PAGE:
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Four mistakes women make when increasing their running distance

Are you gearing up to train for a race, or simply want to run further? Avoid these common mistakes with our top tips below!

You've learnt to run and now want a new challenge. You may have taken the plunge and entered your first race, or simply set yourself a goal to reach a new milestone. Great! But now what?


It's easy to get carried away when increasing distance, and if not done safely this can lead to injury and - gasp - not running while you recover! No-one wants that, so we've put together the most common mistakes we see when women increase their distance.


Tip #1 - Doing too much too soon

We know what it's like... you sign up to a race or set yourself a new goal and you just want to get started. You're feeling motivated at last and you're ready to grab your trainers and get out the door. You tell yourself you're going to just run as far as you can and see how you do, but could that be detrimental rather than beneficial?


Our body is a complex machine and it can only take so much stress at one time. If we put too much stress on the body it will simply overload and break (yes, we're talking injuries). The good news is that your body is very good at adapting if you give it time, so rather than doubling your distance in one week flat, you should be looking to increase your distance by 10% each week.


Tip #2 - Recovery is key

The second most common mistake we see in women increasing distance is not allowing enough rest time. You should be looking to have a rest day between runs to allow your muscles time to recover. You should also ensure you are adding regular stretching into your routine - we advise at least one 30 minute full body stretching session a week.


"Stretching regularly is a key player in avoiding injury with your running." – Katie, Personal Trainer & Run Coach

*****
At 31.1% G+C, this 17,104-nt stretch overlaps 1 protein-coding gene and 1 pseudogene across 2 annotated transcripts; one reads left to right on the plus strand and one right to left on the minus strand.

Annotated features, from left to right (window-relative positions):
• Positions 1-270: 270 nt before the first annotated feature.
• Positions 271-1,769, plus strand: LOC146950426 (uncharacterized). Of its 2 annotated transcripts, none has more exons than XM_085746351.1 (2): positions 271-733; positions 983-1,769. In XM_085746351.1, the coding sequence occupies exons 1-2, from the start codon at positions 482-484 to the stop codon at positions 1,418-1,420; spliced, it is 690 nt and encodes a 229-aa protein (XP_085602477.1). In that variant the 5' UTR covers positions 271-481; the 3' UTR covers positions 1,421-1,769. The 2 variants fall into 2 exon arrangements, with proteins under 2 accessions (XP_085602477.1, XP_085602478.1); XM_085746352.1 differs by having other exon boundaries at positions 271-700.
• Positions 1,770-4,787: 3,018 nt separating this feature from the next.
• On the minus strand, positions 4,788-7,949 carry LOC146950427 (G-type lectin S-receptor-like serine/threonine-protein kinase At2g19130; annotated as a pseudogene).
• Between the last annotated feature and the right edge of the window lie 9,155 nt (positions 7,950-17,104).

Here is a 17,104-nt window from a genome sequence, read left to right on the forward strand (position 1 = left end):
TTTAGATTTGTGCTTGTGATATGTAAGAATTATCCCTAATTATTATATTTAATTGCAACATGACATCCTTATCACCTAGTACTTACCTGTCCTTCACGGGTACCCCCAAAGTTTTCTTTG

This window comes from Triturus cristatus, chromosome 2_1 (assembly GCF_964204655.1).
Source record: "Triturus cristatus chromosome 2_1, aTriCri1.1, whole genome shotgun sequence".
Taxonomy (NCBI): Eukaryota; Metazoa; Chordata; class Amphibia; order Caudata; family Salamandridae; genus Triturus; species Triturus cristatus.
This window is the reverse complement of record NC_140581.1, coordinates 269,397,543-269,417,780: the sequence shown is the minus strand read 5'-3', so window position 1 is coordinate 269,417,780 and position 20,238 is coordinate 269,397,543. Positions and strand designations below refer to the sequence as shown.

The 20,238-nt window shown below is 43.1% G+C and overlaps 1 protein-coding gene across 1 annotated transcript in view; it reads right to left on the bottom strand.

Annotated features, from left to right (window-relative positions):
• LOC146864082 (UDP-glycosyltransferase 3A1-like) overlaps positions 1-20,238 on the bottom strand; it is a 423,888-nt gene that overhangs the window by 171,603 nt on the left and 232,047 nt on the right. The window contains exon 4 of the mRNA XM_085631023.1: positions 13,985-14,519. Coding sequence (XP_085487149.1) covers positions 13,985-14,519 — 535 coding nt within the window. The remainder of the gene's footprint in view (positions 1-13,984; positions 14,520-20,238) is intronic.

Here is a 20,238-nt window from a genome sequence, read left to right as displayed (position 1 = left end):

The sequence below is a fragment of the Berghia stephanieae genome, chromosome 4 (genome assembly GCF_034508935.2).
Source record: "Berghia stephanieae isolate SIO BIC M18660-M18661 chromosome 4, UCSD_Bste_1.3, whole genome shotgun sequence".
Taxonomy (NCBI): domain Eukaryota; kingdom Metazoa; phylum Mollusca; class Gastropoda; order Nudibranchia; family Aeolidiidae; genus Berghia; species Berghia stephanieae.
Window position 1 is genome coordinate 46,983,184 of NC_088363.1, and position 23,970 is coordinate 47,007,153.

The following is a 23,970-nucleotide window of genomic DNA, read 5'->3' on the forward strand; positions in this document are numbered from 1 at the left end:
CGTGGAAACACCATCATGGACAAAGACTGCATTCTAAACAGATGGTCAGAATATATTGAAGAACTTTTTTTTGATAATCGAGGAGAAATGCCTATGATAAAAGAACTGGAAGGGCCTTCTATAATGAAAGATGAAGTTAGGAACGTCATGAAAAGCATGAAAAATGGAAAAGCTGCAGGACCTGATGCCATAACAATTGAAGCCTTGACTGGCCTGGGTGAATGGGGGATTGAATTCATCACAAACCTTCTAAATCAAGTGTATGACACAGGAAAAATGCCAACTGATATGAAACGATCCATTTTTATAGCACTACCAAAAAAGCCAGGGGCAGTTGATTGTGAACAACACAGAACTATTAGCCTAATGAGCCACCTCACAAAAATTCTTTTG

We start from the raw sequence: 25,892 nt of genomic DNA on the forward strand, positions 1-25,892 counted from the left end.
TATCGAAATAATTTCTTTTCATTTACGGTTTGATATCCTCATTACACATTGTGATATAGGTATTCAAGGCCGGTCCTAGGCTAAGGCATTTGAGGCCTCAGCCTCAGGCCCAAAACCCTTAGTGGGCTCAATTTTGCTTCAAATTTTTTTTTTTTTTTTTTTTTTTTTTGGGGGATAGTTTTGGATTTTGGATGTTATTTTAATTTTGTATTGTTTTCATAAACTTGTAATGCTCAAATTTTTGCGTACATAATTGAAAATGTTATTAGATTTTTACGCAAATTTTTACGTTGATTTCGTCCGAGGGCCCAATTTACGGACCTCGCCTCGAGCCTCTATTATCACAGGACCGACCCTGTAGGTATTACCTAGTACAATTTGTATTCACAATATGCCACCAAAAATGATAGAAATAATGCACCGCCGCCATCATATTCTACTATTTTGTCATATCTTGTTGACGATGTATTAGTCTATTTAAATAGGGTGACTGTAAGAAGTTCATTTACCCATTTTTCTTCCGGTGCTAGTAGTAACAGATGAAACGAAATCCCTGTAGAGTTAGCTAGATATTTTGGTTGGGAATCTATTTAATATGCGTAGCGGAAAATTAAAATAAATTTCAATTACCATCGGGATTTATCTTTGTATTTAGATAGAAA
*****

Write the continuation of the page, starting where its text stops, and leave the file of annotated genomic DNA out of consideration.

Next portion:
Tip #3 - Just doing long runs

You want to increase distance, so every run you do should be going further and further, right? Well, not quite.


Our bodies thrive on variety, so just having long runs in our training plan won't actually help to increase our distance. Instead, allocate one run a week on being a 'long run', then add in some base runs (this is a shorter run at a comfortable pace), development runs and strength work into the mix too.


What is a development run? This is a type of run where you push your body to work on a different area of fitness. Development runs could include hill sessions, sprints, tempo runs and surges to name a few!


Tip #4 - Not following a programme

This may all sound quite complicated, but it doesn't need to be. We know it is tempting to just set off each week and try to go further, but we recommend have a programme to follow written by a running coach. This ensures that you are increasing your distance at a steady pace whilst taking precautions to avoid injury.


The Athena Improvers Programme is a great place to start. This programme builds your distance for 6 weeks, but also equips you with tools and knowledge to continue to develop your running after the programme has finished. Find out more here.


So there you have it...

Preparation is key with increasing your distance, and having a plan to follow to ensure you're not doing too much too soon is a great way to avoid any costly mistakes that will have you on the bench for a few weeks. Get in touch with us to find out more about our programmes and how we can help you to increase your distance safely.

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